You might decide to step away from your business for a variety of different reasons, but ultimately it will either mean selling up, or finding someone else to manage the company on a daily basis. So, it’s worth understanding what both options might involve.
If you’re looking to pass on the management, and potentially ownership, to someone, then you need to think about likely candidates. If you’re thinking about friends or family taking over, it’s important to understand whether that’s something they’re actually interested in doing. And the same applies to partners or staff.
It’s also a good idea to discuss your business strategy, and find out whether your appointed successor will continue running your company in a way that aligns with your vision and values. If you’re retaining full or part ownership, you don’t want to be arguing with your successor about every decision.
Succession planning in advance also gives you time to consider different options. For example, if you want to split the company between multiple children, you can put a shareholder’s agreement in place. And this allows your offspring to understand the decision and make their own plans for the future. It’s a good idea to speak to a solicitor early in the process to ensure everything goes smoothly.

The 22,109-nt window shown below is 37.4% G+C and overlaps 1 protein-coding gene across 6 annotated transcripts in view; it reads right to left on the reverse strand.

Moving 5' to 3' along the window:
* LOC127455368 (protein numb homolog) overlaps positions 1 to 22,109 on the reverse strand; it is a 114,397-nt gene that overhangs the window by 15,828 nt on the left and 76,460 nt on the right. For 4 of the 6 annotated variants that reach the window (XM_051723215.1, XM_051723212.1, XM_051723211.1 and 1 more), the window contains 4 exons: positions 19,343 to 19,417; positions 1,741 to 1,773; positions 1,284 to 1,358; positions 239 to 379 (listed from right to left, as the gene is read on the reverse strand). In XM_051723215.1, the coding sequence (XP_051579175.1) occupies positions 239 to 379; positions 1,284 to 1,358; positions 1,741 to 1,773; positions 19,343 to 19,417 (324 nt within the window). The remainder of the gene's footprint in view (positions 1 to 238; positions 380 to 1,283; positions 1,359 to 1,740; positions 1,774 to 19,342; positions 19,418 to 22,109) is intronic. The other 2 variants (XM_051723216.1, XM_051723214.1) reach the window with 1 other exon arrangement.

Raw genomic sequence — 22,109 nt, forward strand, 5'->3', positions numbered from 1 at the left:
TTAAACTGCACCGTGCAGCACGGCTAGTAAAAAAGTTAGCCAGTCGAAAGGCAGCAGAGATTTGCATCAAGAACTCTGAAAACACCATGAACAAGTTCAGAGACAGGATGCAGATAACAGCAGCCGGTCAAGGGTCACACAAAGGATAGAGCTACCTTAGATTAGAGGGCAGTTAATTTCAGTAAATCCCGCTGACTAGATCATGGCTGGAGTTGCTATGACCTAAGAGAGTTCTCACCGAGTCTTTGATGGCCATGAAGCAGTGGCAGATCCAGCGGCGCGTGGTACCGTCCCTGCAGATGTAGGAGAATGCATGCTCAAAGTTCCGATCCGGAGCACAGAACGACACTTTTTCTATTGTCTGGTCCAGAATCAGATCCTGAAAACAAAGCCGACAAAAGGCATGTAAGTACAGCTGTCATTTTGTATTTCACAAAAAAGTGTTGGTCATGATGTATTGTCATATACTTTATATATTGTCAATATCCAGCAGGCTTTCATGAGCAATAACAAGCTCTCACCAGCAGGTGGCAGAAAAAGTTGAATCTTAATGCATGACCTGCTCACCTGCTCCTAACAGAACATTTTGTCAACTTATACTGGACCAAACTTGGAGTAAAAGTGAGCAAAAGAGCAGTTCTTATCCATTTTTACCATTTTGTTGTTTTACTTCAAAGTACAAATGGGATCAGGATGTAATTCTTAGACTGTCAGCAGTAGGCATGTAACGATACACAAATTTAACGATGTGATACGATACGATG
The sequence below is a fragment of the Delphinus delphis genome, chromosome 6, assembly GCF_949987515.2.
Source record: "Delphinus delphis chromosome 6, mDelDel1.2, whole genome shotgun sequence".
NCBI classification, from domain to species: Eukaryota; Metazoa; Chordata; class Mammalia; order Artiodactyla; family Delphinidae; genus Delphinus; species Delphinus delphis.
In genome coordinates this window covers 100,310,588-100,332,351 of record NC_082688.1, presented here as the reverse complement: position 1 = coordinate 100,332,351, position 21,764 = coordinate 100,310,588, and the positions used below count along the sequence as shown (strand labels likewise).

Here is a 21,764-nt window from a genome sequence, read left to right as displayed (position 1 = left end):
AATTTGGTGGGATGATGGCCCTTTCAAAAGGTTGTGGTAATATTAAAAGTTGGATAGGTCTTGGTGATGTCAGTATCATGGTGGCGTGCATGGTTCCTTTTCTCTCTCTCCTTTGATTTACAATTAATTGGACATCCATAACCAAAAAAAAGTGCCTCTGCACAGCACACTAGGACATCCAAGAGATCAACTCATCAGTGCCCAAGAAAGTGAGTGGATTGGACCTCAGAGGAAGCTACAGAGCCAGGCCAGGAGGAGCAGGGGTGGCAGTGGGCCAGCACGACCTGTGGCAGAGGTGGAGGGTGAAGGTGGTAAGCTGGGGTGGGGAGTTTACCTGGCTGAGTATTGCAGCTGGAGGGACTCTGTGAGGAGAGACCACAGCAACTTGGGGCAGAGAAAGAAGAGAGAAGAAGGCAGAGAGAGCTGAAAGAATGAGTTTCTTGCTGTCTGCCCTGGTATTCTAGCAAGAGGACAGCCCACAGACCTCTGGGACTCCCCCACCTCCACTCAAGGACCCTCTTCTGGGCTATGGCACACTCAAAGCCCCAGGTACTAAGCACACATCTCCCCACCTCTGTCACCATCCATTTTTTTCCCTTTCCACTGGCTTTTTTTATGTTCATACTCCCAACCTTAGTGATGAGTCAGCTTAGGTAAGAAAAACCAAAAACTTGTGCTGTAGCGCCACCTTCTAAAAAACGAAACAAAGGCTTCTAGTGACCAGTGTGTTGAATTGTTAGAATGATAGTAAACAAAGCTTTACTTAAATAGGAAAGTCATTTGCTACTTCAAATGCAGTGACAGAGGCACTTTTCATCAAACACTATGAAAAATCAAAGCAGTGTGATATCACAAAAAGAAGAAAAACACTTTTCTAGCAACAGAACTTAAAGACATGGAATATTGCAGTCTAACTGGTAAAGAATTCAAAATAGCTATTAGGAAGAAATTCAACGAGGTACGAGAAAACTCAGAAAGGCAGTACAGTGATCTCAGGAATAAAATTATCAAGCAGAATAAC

Selling your business is potentially easier, but you still need to ensure that everything is in order. This can be a big advantage if you receive an unexpected offer earlier than planned, and it’s too good to pass up. This includes considering any restrictions the new owner may want to place on you, for example preventing you from starting a new competitor to the existing business. And any indemnities you want against any legal action after the sale.
There are a number of steps required to change the ownership of a business, especially if you have staff and shareholders to consider. Whether you’re selling or stepping down to let someone else manage the company, you’ll need to name your successor, and inform everyone of any changes that directly impact them.
The Transfer of Undertaking (Protection of Employment) Regulations 2006 protect the rights of employees when a business changes ownership, unless redundancy applies, in which case a consultation process needs to be followed. It’s definitely worth working with a specialist in employment law to ensure that the correct procedure is followed.